“I've been taught to hit and not be hit. I try to abide by that rule as much as possible,” said wilder. “Nobody really wants to get hit. There's going to be a lot of question marks about me especially with what people haven't seen. That doesn't mean I can't take what's coming just because people haven’t seen it. I am comfortable in everything I do whether it taking a punch or giving it. I am super confident in what it is. Everyone's questions will get answered on their own. Again, I am super confident. I don't want get into getting in the way of my way of learning because I have to prove to the world. Sooner or later it will happen without me putting pressure on myself. I don't want to get into that mind frame of defending against every negative thing I hear.”

Wilder has been busy this year as usual, fighting five times and preparing for his next bout in December against Kelvin Price (no relation to David). He likes it, he says. It keeps him sharp and moving steadily along in his education. What he is learning in the Harrison, Klitschko camps, as well as his own, is what it is to be on the next level. Every day he learns. When he first turned pro, he was all over the place, throwing the kitchen sink at opposition. I used to call him Deontay “Could He Be” Wilder. The name was fitting. But in recent fights, his sense of range has gotten better, the jab looks solid and the power, who hitting hand-picked opposition, does the trick every time. While it may not be on fight fans’ preferred timeline, we might have something here eventually.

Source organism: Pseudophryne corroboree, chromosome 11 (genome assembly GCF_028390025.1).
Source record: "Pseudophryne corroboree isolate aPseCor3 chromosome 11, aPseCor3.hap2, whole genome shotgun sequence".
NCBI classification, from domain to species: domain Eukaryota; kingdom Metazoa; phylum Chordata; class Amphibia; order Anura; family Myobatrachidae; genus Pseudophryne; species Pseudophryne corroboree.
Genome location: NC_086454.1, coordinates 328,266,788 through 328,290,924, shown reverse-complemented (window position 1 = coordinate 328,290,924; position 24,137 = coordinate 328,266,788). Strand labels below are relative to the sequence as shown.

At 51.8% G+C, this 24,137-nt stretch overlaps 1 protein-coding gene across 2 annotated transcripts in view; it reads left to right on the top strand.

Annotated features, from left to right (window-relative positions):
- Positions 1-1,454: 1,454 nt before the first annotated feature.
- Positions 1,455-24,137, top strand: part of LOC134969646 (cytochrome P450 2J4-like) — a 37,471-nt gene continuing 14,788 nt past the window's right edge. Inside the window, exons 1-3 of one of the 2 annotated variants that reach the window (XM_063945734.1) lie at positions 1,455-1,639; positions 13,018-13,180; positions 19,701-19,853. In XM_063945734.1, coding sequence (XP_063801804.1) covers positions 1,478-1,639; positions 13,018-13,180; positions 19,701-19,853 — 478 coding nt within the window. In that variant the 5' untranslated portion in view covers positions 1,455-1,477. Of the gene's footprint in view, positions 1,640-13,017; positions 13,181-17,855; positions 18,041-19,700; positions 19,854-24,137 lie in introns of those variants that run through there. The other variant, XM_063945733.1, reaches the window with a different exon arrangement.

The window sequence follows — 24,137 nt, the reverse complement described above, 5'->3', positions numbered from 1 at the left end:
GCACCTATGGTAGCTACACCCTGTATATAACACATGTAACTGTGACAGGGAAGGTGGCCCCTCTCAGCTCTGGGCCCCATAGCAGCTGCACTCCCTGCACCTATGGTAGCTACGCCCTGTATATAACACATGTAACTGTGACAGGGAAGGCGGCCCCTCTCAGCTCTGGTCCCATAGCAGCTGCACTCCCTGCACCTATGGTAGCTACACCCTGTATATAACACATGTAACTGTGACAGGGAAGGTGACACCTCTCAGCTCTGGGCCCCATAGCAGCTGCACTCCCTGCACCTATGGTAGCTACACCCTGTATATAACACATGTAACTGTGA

“You definitely hit the nail on the head. Early on I was a wild guy [in the ring]. I was trying to please the crowd, entertain or whatever,’ said Wilder. “Maturing inside and outside the ring, just getting in front of different crowds, [learning] every fight, it’s helped a lot. And with Russ' help, too, I am a much, much calmer fighter. I see more things. I pick off more shots. I am still developing into a great fighter. The world, man, they better be ready for Deontay Wilder.”

Wilder is coming into his physical prime. How far off his boxing prime is remains to be seen. Is he a fighter that you build towards a Klitschko fight or is he one that you groom to be the future?